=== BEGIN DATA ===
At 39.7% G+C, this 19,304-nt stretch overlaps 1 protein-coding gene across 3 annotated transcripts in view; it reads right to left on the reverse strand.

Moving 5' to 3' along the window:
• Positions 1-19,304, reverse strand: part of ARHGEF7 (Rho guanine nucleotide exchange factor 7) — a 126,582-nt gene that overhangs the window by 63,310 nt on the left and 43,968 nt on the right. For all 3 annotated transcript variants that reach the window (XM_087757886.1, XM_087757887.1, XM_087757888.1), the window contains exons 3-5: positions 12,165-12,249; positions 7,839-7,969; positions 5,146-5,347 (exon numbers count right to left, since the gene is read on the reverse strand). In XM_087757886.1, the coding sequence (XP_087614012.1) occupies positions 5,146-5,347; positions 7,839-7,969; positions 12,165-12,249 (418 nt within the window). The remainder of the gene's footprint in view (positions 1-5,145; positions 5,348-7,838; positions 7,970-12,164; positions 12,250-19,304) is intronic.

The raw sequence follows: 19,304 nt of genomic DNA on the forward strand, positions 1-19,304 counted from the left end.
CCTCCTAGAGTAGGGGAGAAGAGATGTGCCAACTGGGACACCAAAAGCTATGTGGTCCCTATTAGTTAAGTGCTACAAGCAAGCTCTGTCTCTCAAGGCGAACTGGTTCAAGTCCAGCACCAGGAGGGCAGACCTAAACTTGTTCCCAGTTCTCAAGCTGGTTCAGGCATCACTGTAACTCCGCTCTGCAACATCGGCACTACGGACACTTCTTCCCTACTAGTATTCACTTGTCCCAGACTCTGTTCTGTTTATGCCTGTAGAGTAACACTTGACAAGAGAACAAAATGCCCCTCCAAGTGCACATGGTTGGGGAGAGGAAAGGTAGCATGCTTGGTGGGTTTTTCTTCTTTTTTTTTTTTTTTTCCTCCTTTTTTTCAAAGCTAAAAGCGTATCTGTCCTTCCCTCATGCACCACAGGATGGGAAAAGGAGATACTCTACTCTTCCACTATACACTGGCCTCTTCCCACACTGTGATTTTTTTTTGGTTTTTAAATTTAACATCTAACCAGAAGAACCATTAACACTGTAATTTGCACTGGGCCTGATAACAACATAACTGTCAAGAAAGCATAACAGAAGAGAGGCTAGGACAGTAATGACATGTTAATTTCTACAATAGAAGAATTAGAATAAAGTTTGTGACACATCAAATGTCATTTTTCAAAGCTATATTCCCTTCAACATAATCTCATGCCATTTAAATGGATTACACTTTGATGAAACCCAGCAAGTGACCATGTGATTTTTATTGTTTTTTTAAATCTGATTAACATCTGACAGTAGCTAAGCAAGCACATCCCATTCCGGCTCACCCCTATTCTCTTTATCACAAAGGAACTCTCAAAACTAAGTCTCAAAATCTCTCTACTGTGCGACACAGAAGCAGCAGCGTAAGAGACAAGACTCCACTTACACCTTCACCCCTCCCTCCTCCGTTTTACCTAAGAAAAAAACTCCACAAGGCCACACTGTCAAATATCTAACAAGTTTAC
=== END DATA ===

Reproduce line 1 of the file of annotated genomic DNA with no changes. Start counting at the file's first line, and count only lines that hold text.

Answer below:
At 39.7% G+C, this 19,304-nt stretch overlaps 1 protein-coding gene across 3 annotated transcripts in view; it reads right to left on the reverse strand.